Welcome to the monthly update for the Iowa Manure Management Action Group (IMMAG) Web site. This update is provided as a service to inform you about changes made to the IMMAG Web Page or items of interest dealing with manure management and air quality from animal feeding operations. If you wish to subscribe to this mailing please click here. You may also view this update with direct links on the CURRENT NEWS site on IMMAG.
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Spring Manure Application Decisions:
Storing manure reduces or eliminates the need to collect and spread manure on a daily basis. Perhaps more importantly, storing manure provides the capacity for the farm to land apply the manure at a time that is compatible with both the climatic and cropping characteristics of the land receiving the manure. In Iowa, this often leaves us with two windows for manure application; in the spring after the soils start to warm up but before we plant crops for the up-coming year and/or in the fall after our crops have been harvested but before the soils freeze.
This brings up the question, which is better, spring or fall manure application? Applying in the spring leaves less time for decomposition of organic material in the manure and conversion of manure nitrogen into nitrate before the crop is up and actively growing. This can be a good thing as it can reduce the loss of nitrate. However, spring is often a busy time with planting and other fieldwork, and any delay caused by waiting for manure application might reduce yield potential. Additionally, in the spring we are often dealing with wet soils that might make soil compaction a concern. If we apply in the fall, it gives microbes in the soil time to decompose the manure, which can make the manure nutrients available to the crops as soon as they are planted. On the other hand, it gives us more time for nitrogen loss before the crop is up and growing. In the end balancing both the agronomic, time availability, and environmental factors all come into play when making this decision.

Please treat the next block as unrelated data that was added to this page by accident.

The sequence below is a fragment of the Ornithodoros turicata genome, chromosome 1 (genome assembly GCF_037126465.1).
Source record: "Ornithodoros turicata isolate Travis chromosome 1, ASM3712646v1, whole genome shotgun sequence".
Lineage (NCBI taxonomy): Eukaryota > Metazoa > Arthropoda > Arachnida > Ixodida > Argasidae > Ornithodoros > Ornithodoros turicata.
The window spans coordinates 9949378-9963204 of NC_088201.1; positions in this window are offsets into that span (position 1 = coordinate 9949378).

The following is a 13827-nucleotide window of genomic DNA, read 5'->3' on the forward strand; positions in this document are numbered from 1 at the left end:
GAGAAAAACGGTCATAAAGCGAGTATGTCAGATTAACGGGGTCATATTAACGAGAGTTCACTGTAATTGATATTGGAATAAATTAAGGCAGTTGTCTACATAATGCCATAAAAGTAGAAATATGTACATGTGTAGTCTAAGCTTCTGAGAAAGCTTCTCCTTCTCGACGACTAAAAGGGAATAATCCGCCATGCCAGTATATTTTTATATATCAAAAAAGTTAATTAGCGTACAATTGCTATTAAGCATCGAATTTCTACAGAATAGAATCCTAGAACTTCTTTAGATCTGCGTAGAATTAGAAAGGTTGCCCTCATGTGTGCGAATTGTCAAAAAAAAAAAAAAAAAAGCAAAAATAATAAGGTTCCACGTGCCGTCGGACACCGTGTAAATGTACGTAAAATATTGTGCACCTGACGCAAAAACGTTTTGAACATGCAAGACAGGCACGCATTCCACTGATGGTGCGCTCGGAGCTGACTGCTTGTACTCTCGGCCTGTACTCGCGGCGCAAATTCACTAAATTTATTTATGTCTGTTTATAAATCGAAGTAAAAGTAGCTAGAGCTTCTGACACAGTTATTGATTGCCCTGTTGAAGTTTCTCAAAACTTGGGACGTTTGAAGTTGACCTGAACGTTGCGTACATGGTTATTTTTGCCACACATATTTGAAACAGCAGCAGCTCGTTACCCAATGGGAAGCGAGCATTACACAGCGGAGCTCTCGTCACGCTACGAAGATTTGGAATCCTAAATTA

There is some data available to compare spring versus fall nitrogen and manure application. A recent summary of nitrogen application timing was prepared as part of the Iowa Nutrient Reduction Strategy science assessment. The summary was not specific for manure, but was geared at how timing of nitrogen application influenced losses through leaching and crop production. They estimated that switching from fall fertilizer application to a pre-plant nitrogen application in the spring would reduce nitrogen losses by 6% on average. These studies also indicated that switching from fall application to spring application would increase corn yield by 4% on average. In a study that evaluated the impact of swine manure timing on crop yield performed near Ames from 1996 through 2001 found that fields receiving spring manure yielded about 2.5% more corn than the field getting fall applied manure. So if you find yourself needing to apply manure this spring to ensure you will have enough storage to make it to the fall, take heart knowing it can still provide your corn the nitrogen it needs and might even help keep a little nitrate out of our tiles and streams.
Bigger pigs, more manure?
More of our swine operations are choosing to apply manure in the spring and fall than ever before. There are lots of potential reasons for this - reduced nitrate loss from spring application, some tough weather conditions in the fall making it hard to get manure application completed, foaming in the manure pit resulting in less usable storage, and maybe bigger pigs resulting in more manure. Finish weights for our pigs seem to be continually getting larger. Should we be building bigger pits to make sure we have the storage we need to make it to the next year? Look at The Manure Scoop to see what influence bigger pigs might be having on our facility design.
What manure application records to I need to keep?